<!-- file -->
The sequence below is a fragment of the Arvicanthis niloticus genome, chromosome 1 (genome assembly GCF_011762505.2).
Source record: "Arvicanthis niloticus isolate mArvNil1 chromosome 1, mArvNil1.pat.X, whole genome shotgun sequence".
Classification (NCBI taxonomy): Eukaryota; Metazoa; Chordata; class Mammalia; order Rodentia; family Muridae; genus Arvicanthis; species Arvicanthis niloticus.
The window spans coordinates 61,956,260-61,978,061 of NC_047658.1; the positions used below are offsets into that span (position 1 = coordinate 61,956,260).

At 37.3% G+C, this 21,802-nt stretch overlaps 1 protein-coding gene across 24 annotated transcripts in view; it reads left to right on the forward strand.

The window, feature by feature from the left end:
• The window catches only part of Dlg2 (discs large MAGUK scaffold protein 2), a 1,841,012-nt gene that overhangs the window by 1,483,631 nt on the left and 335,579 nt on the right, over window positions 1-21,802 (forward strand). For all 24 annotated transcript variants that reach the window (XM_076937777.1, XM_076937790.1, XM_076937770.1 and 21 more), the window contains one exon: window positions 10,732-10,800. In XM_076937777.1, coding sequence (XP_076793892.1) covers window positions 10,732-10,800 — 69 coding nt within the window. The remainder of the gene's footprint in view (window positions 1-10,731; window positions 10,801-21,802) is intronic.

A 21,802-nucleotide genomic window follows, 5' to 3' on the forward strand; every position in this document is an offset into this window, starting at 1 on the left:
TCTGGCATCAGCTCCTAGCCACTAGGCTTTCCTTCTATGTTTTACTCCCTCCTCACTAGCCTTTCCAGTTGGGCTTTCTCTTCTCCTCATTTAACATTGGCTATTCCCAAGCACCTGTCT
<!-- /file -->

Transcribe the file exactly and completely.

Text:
The sequence below is a fragment of the Arvicanthis niloticus genome, chromosome 1 (genome assembly GCF_011762505.2).
Source record: "Arvicanthis niloticus isolate mArvNil1 chromosome 1, mArvNil1.pat.X, whole genome shotgun sequence".
Classification (NCBI taxonomy): Eukaryota; Metazoa; Chordata; class Mammalia; order Rodentia; family Muridae; genus Arvicanthis; species Arvicanthis niloticus.
The window spans coordinates 61,956,260-61,978,061 of NC_047658.1; the positions used below are offsets into that span (position 1 = coordinate 61,956,260).

At 37.3% G+C, this 21,802-nt stretch overlaps 1 protein-coding gene across 24 annotated transcripts in view; it reads left to right on the forward strand.

The window, feature by feature from the left end:
• The window catches only part of Dlg2 (discs large MAGUK scaffold protein 2), a 1,841,012-nt gene that overhangs the window by 1,483,631 nt on the left and 335,579 nt on the right, over window positions 1-21,802 (forward strand). For all 24 annotated transcript variants that reach the window (XM_076937777.1, XM_076937790.1, XM_076937770.1 and 21 more), the window contains one exon: window positions 10,732-10,800. In XM_076937777.1, coding sequence (XP_076793892.1) covers window positions 10,732-10,800 — 69 coding nt within the window. The remainder of the gene's footprint in view (window positions 1-10,731; window positions 10,801-21,802) is intronic.

A 21,802-nucleotide genomic window follows, 5' to 3' on the forward strand; every position in this document is an offset into this window, starting at 1 on the left:
TCTGGCATCAGCTCCTAGCCACTAGGCTTTCCTTCTATGTTTTACTCCCTCCTCACTAGCCTTTCCAGTTGGGCTTTCTCTTCTCCTCATTTAACATTGGCTATTCCCAAGCACCTGTCT